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Ever wonder how Monsters, Inc.’s Mike and Sully met? Me neither, since their friendship is so well defined in that vastly superior original film. But Monsters University takes us back to their college days anyway, when the optimistic Mr. Wozanski and the cocky Mr. Sullivan first crossed paths. Since childhood, the bookish, hardworking Mike has dreamed of becoming the greatest scarer ever, but after a disastrous first semester, he must win the campus Scare Games if he’s to have any hope of continuing his education. That means teaming up with a ragtag bunch of underdogs—and with Sully, who is rather a shallow jerk before he learns to play nice. This prequel is fraught with clichés and soon feels too darned long. As we used to say back when I was in school, that’s a bummer.
Thomas J. Norton Posted: Dec 23, 2013 0 comments
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If you’re a fan of science fiction and haven’t heard of the TV series Farscape (1999-2003) you don’t get out much. If you’re not a sci-fi fan, this series might just make you one. It offers more compelling characters, action, humor, drama, weird plot twists, sudden mood shifts, poignancy, and stunning performances than any other dozen TV shows you might name.

It all begins when astronaut John Crichton encounters a wormhole on an experimental mission. He’s flung to a distant quadrant of the galaxy, encounters a gigantic vessel nearby, and docks with it. It turns out to be a living ship, know to the locals a leviathan, operated by a bonded pilot. The ship’s occupants are alien prisoners escaping from their captors. The latter, the Mr. Bigs in this area of space, call themselves the Peacekeepers, and from all appearances (externally at least) appear indistinguishable from humans.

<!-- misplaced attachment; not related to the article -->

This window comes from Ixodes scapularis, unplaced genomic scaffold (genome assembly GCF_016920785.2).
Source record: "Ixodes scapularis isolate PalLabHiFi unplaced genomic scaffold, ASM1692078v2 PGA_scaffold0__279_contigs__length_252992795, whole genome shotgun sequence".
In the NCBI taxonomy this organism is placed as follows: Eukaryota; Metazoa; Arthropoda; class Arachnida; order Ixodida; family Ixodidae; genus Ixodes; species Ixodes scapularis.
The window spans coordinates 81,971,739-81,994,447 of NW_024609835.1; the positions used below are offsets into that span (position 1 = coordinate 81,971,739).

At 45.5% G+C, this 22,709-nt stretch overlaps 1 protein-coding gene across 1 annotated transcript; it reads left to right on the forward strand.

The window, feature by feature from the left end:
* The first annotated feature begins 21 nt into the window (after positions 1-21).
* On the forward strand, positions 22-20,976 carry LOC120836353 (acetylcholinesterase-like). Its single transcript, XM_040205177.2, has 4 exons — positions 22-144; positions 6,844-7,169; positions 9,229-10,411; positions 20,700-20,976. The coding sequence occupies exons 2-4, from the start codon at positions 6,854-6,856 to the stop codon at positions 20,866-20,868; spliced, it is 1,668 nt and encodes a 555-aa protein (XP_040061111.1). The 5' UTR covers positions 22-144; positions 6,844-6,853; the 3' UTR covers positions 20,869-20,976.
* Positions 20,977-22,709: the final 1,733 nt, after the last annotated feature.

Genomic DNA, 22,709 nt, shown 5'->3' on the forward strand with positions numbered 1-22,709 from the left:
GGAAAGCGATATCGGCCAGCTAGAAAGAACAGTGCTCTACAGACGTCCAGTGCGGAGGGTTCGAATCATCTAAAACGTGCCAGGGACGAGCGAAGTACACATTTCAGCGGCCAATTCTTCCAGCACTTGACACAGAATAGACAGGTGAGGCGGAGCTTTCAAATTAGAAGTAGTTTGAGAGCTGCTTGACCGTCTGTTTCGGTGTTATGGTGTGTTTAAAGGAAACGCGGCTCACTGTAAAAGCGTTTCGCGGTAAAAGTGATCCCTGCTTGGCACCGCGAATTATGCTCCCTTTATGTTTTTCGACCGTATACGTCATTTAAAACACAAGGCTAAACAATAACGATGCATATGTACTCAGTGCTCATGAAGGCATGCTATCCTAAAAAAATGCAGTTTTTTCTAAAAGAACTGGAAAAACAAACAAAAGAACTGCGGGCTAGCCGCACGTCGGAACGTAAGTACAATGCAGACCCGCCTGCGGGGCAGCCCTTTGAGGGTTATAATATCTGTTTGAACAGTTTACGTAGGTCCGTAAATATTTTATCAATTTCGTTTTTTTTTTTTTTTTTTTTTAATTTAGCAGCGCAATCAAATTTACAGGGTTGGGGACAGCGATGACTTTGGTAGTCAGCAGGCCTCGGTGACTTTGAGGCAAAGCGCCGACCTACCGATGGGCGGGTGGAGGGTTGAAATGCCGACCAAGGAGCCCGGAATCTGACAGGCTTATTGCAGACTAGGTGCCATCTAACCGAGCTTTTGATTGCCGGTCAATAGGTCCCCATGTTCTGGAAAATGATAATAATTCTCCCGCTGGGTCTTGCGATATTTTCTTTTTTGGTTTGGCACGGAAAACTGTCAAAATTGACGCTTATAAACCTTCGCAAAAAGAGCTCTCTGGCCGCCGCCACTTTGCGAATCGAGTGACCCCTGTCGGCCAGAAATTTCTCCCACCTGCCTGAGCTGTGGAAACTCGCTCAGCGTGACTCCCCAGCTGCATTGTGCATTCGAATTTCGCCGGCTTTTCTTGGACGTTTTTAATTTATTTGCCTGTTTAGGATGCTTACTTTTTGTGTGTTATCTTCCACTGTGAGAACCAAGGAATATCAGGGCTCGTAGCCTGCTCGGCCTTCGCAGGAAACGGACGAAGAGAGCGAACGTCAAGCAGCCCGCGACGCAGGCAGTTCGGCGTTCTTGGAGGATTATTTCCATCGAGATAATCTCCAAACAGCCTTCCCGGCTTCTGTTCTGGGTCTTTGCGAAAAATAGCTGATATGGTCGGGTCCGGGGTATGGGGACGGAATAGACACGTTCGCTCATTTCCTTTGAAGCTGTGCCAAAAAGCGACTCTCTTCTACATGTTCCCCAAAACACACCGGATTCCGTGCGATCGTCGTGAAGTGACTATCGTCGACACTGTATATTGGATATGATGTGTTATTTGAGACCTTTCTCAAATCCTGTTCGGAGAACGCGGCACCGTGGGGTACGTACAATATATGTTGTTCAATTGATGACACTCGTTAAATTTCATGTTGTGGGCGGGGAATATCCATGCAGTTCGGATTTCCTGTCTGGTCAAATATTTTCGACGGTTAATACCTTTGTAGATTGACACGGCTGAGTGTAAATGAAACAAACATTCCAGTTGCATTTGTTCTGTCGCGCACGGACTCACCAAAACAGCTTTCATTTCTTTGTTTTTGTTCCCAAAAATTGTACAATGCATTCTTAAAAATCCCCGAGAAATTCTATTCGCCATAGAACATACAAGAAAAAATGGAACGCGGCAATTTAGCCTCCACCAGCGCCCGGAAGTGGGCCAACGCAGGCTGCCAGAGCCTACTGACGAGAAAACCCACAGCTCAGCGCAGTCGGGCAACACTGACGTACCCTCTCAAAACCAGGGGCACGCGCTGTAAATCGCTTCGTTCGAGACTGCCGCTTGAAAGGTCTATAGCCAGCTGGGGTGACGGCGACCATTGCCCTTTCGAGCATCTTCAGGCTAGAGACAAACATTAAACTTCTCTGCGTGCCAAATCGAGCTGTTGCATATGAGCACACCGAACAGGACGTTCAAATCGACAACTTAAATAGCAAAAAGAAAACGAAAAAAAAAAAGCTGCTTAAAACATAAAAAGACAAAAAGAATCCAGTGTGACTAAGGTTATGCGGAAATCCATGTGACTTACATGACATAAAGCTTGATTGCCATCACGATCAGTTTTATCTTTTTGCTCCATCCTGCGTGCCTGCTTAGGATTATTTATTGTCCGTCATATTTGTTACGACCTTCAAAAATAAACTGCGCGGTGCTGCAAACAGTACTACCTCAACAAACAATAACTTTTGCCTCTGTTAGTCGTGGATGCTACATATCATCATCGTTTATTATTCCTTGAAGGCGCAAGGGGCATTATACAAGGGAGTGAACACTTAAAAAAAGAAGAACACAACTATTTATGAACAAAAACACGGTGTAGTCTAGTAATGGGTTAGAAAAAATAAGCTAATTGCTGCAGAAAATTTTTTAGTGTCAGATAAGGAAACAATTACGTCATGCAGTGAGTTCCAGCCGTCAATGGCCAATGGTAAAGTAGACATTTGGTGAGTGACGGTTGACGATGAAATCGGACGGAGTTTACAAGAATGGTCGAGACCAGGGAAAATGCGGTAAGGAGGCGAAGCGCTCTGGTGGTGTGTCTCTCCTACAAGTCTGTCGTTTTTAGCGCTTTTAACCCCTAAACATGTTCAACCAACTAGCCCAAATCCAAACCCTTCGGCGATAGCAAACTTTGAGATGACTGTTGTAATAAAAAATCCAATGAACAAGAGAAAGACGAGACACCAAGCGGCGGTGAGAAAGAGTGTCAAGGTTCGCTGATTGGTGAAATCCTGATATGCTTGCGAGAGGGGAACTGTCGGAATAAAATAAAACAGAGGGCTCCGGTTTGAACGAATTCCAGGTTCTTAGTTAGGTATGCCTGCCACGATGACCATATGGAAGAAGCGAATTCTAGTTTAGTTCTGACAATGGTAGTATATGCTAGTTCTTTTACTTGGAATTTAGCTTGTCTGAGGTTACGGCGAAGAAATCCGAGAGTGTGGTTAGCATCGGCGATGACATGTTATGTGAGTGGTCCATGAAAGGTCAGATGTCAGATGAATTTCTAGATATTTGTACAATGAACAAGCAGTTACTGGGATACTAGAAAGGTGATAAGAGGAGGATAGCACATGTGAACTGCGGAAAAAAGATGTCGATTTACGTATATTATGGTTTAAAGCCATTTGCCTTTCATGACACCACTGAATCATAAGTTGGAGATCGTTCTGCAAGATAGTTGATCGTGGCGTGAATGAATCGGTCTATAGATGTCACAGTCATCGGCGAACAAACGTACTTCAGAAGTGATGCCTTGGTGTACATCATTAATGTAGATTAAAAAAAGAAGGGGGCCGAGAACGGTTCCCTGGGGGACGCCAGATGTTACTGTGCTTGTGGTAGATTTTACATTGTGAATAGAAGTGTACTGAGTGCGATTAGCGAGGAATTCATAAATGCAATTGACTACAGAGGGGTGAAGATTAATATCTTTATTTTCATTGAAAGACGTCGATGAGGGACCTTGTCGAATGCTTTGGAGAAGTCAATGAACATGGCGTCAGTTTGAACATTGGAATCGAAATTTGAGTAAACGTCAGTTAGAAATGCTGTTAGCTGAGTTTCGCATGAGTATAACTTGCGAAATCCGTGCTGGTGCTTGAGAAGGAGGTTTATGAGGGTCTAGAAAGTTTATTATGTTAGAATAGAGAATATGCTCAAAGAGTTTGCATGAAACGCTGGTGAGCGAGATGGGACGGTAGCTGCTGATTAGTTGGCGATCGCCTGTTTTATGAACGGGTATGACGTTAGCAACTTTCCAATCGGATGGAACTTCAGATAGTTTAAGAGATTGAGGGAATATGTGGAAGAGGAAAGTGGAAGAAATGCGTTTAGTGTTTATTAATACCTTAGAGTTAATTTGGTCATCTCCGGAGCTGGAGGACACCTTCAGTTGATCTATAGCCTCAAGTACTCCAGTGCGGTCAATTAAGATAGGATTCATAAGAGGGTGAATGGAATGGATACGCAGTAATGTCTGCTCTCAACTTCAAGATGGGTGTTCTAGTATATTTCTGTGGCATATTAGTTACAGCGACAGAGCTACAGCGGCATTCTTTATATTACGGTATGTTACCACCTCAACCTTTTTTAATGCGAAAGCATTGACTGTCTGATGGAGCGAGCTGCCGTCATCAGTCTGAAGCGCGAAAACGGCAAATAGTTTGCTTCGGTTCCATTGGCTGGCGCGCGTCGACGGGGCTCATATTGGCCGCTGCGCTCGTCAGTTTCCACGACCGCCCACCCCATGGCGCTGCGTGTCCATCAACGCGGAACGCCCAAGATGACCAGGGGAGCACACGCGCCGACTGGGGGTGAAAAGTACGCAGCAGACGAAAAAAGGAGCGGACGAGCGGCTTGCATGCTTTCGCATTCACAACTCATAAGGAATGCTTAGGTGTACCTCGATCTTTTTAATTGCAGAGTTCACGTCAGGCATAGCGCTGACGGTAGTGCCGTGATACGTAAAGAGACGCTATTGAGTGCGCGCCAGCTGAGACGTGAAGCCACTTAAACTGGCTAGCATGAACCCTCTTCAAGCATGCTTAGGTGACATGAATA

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Shane Buettner Posted: Dec 16, 2013 0 comments
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Based on director Joseph Kosinski’s (Tron: Legacy) unpublished graphic novel “treatment,” Oblivion plays like a patchwork quilt of samples from just about every popular science-fiction movie made since 2001: A Space Odyssey. While Kosinski’s graphic novel concept supposedly predates Pixar’s 2008 blockbuster Wall-E, the similarities aren’t at all subtle, especially with flying drones that look and act so much like EVE that I’m surprised Universal isn’t getting dinged for likeness royalties.
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Chris Chiarella Posted: Dec 13, 2013 0 comments
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By 1973, the marital arts genre was nothing new, but Bruce Lee took it to new heights with what would be his final completed film, Enter the Dragon. The movie gave a worldwide theatrical audience a glimpse of his genius as a true star and as an action hero second to none, performing feats that boggle the mind even in today’s jaded milieu of wire-enhanced stunts and computer-generated effects. Lee starred as, well, “Lee,” a gifted Shaolin martial artist recruited by British intelligence to compete in an exclusive tournament staged by the suspected opium lord, Mr. Han.
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Shane Buettner Posted: Dec 04, 2013 0 comments